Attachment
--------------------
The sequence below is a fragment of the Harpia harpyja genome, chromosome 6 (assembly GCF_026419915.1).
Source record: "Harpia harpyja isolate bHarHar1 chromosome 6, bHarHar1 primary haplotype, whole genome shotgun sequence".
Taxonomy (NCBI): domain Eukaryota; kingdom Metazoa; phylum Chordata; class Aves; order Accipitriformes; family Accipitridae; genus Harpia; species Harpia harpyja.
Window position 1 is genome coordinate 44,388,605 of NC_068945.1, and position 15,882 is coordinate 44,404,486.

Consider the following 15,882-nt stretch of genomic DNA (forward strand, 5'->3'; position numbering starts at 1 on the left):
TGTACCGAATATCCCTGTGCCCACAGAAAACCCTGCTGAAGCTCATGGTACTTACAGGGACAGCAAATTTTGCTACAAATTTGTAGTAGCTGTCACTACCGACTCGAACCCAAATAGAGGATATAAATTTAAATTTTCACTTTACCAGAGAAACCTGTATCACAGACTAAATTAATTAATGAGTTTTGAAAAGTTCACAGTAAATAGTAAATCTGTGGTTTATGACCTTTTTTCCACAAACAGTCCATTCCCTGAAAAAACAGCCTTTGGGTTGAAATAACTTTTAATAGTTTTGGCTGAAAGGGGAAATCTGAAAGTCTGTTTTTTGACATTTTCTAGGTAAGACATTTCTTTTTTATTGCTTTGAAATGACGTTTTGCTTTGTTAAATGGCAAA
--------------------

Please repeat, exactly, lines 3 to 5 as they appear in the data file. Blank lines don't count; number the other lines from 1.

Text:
Taxonomy (NCBI): domain Eukaryota; kingdom Metazoa; phylum Chordata; class Aves; order Accipitriformes; family Accipitridae; genus Harpia; species Harpia harpyja.
Window position 1 is genome coordinate 44,388,605 of NC_068945.1, and position 15,882 is coordinate 44,404,486.

Consider the following 15,882-nt stretch of genomic DNA (forward strand, 5'->3'; position numbering starts at 1 on the left):